Stephens House
House pre Civil War
The Stephens House was built prior to the war and lived in by Edward Stephens and his common law wife, Martha Stephens who interchangeably used three last names in written records. During the Battle of Fredericksburg it was used as a headquarters by General Thomas Cobb and General Joseph Kershaw.
House 2012
The Innis House was built about 1861 on property owned by Martha Stephens. In 1861 it was lived in by John Innis, one of Martha's common law husbands. Today it is owned by the National Park Service and is open on special occasions such as during the anniversary of the battle and on the Saturday evening of the Memorial Day weekend.
Interior of Innis House
The Innis House was lived in until the 1970's. After the house was sold to the park, restoration work returned the house to its 1862 appearance. Work crews removed modern layers of wood and wall paper revealing hundreds of bullet holes like the ones seen here.
19th century view of Sunken Road/Stone Wall
Sunken Road and Stone Wall
This 19th century view shows the Sunken Road, Stone Wall and Innis House

This modern view is from about the same place as the photo above. Note the stone walls on both sides of the road which are original. Also note that the road is sunken in this section. The wall beyond the Innis House was rebuilt in 2004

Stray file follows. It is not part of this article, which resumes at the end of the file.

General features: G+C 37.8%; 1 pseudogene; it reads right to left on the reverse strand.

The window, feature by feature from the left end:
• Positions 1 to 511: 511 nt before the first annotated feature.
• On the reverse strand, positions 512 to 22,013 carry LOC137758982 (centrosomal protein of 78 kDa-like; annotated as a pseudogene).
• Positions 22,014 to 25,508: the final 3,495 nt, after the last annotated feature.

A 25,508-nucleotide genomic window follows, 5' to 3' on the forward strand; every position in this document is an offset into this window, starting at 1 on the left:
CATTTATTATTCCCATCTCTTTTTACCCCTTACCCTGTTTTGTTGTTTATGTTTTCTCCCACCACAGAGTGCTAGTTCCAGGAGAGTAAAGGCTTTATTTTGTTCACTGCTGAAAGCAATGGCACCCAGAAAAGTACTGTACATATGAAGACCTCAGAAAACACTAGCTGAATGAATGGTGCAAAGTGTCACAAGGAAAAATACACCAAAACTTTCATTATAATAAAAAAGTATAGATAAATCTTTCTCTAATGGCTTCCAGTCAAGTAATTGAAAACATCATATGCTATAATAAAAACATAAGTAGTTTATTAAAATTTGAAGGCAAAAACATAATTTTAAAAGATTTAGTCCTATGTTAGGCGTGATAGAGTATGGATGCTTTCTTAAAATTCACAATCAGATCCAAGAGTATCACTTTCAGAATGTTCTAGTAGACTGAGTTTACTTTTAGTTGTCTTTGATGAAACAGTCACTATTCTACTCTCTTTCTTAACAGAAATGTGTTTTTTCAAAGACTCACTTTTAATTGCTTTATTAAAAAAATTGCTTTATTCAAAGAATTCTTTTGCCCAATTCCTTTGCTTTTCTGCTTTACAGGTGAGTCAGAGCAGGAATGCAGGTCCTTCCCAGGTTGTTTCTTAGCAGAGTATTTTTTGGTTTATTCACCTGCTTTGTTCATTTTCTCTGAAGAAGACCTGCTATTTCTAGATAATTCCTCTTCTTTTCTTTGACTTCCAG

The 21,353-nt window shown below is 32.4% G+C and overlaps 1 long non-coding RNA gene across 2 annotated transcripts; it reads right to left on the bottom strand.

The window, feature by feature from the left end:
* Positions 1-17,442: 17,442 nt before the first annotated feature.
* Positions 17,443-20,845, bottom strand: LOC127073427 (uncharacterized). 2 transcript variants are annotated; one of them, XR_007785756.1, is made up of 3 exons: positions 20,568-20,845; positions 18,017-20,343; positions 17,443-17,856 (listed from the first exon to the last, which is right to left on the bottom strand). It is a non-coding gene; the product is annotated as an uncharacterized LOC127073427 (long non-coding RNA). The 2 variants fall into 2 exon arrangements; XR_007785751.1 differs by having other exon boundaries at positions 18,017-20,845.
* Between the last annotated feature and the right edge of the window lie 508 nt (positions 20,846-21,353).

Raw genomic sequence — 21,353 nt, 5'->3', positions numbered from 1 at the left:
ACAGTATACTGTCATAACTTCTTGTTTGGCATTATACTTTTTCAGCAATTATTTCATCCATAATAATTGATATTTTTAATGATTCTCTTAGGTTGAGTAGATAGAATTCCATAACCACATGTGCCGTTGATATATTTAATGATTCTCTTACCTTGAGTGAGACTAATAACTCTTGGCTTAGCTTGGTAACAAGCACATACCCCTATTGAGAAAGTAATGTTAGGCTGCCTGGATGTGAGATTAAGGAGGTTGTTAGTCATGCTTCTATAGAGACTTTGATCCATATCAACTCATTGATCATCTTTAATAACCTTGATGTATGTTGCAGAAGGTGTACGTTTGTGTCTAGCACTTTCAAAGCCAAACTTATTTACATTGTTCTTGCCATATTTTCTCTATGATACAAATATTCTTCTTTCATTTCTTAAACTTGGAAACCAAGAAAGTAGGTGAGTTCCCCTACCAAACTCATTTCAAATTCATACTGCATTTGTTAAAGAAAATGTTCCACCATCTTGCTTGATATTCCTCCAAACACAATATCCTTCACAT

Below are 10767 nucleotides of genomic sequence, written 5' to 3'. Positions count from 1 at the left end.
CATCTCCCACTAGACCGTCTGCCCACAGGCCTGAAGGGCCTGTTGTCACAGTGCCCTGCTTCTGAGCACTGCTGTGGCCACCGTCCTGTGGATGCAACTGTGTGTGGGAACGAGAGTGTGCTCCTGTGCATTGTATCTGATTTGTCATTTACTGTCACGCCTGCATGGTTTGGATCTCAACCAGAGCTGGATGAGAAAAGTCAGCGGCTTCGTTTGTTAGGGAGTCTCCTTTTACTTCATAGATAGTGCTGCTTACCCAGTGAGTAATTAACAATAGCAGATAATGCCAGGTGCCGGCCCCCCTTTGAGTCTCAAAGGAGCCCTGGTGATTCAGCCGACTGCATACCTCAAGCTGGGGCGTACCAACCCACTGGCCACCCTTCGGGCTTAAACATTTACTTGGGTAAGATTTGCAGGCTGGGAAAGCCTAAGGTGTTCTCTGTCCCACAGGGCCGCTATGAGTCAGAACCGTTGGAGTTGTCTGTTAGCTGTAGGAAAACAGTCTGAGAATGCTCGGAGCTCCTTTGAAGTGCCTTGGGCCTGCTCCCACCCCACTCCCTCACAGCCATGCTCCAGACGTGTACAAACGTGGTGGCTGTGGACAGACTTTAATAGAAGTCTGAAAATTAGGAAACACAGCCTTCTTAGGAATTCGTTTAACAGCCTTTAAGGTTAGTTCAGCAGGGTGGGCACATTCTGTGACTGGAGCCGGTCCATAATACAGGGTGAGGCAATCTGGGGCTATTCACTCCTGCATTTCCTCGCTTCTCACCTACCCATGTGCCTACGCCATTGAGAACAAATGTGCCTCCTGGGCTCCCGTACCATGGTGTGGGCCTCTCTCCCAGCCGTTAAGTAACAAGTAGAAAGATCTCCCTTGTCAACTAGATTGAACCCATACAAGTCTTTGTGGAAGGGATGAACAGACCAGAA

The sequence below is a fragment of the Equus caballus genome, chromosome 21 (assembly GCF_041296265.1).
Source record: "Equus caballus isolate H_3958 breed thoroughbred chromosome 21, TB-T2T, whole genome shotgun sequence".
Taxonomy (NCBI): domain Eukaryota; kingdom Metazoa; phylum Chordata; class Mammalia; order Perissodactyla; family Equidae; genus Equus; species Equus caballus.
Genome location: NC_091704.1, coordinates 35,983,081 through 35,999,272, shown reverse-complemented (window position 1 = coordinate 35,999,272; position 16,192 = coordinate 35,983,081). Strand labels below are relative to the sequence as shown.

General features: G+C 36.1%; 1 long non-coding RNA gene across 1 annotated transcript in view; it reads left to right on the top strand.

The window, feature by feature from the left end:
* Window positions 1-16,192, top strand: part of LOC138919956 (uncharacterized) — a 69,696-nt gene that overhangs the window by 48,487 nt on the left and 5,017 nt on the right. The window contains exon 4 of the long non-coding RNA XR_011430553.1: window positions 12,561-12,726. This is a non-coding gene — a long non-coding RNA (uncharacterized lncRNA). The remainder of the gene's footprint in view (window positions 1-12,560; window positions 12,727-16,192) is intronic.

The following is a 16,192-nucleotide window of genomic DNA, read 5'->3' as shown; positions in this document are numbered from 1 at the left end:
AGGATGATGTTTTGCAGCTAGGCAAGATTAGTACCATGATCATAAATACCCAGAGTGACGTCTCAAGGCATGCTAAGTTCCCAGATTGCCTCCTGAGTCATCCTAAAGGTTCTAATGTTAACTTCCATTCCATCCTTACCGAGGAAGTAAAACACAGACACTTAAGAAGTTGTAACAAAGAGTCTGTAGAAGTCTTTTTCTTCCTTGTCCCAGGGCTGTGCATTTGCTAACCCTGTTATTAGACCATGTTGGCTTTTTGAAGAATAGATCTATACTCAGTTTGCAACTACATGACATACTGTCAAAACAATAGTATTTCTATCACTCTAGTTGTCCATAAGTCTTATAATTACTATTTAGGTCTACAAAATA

Richard KirklandThe Story of Rowland Kirkland
Richard Rowland Kirkland, 2nd South Carolina Regiment
On December 14, the day after the major assaults, thousands of injured and suffering Union soldiers in front of the stone wall cried for help. Richard Rowland Kirkland, a 19 year old sergeant from South Carolina, voluntarily risked his life to take water and provide assistance to the suffering Union soldiers. He later became famous as the Angel of Marye's Heights.
These are just a few of the many stories we read or heard about on this afternoons outing and the walking tour was a nice leisurely stroll throughout this part of the
Fredericksburg National Military Park.
Drum used in the Civil War
Have Fun, Travel Safe & Stay Healthy!!!


Erin said...

Antietam National Battlefield is similarly fascinating and has its own sunken road that is better known as Bloody Lane. You might enjoy exploring it if you're heading north. And if you do, download the scavenger hunt from the NPS website; it's an interesting way to tour the battlefield. We did that when we went in March and enjoyed the search for information. And just a bit south of Frederickburg is the Stonewall Jackson Shrine, which we found to be an interesting spot when we came upon it by chance last December.

Elaine said...

great post Donna, we've stayed at the same KOA...love fredericksburg..had friends that used to live there...love your pictures

Donna K said...

Very interesting post. Loved the history lesson and showing the old and new photos of the same area was a great idea. Thanks for sharing.